Had the pleasure to attend and speak at CocoaConf DC this past weekend.
CocoaConf is a touring training conference for iPhone, iPad, and Mac developers. We bring some of the best authors, trainers, and speakers to the most passionate, engaged developers in a region—together, they make magic!
CocoaConf draws anywhere from 100-120 developers. It’s a very nice, comfortable size. Large enough to host a diverse collection of personalities and ideas, but small enough not to feel overwhelming. People actively mingle and you get to meet lots of new faces without much effort.
This was my third CocoaConf, and first as a speaker. My own talk was at the end of the first day and I spent ample time the previous weeks preparing to avoid the need to do last minute slide updates and miss sessions — and I’m glad I did so.
The sessions were really good at this CocoaConf. Sure it helps that iOS 10 is just out and there is still lots to learn, but even the talks that were version agnostic, covering patterns, architectures and bug hunting skills all got my brain spinning with ideas.
One cool benefit of my work scheduling is now I have a week of stay-home vacation and I can hopefully direct that post-conference enthusiasm towards my side projects and some extra experimentation. Specific items on my list:
- Do more interactive prototyping of my side project and follow up with some user interviews.
- Do some experimentation with Perfect to build a simple Swift API and host it on Linode.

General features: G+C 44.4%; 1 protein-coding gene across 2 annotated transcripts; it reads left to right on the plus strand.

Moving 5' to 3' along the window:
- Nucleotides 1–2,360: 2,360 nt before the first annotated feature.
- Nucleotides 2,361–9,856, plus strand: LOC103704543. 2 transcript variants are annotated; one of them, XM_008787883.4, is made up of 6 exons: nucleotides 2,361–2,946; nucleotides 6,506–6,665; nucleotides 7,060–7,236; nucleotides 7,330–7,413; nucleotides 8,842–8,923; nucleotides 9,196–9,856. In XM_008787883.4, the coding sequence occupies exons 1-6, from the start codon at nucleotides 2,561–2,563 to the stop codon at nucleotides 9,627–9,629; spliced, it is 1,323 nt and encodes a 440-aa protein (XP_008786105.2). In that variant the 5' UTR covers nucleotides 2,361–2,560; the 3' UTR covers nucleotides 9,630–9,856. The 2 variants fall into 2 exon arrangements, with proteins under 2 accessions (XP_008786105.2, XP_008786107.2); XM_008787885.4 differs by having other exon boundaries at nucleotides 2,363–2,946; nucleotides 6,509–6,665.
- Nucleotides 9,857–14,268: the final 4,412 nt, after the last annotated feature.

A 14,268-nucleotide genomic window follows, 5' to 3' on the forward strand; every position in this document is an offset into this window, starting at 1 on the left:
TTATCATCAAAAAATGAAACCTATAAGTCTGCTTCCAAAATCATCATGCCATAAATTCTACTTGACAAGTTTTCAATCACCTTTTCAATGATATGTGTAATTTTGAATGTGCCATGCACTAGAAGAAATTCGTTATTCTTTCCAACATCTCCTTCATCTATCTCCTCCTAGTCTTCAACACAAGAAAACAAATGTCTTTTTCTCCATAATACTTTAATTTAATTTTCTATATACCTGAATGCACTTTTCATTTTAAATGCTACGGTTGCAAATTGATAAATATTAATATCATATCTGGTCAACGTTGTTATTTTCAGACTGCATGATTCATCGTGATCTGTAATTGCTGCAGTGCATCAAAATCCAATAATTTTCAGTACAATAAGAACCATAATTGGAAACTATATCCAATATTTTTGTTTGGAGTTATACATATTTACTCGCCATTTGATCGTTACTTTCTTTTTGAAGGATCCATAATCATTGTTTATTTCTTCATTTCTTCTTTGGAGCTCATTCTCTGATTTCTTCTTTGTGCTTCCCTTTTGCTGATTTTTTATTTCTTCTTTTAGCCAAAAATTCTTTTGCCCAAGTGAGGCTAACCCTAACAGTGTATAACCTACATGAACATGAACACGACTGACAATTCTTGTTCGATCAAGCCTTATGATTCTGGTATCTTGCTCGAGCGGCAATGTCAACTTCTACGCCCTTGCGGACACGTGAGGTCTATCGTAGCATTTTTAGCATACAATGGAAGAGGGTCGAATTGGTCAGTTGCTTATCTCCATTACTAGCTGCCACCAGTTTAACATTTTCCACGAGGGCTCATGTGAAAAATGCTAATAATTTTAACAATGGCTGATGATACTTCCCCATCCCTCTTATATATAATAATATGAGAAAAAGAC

- Continue to polish up my RanchWeather app and start a blog series reviewing the code patterns.
- Do some experimentation with Twilio authentication in preparation for a web app project.
- Inspired by the journalling abilities of MarkD, dedicate the vacation week to a journaling experiment: Daily Journal, Project Journal, Tool Journal.
As for my talk, I think it went very well. One thing I really like as a speaker is the conference not only has a session review system but they encourage submissions of reviews with a raffle for prizes at the end so you get a lot of feedback. Most of my talk’s feedback was very positive and I appreciate the criticisms, both good and bad. Always room for improvement.
So yeah, if you are considering attending or speaking at a CocoaConf, do it. It’s very rewarding and worthy of your time. If it’s on the east coast you’re more than likely to see me there too — and if so, say hi!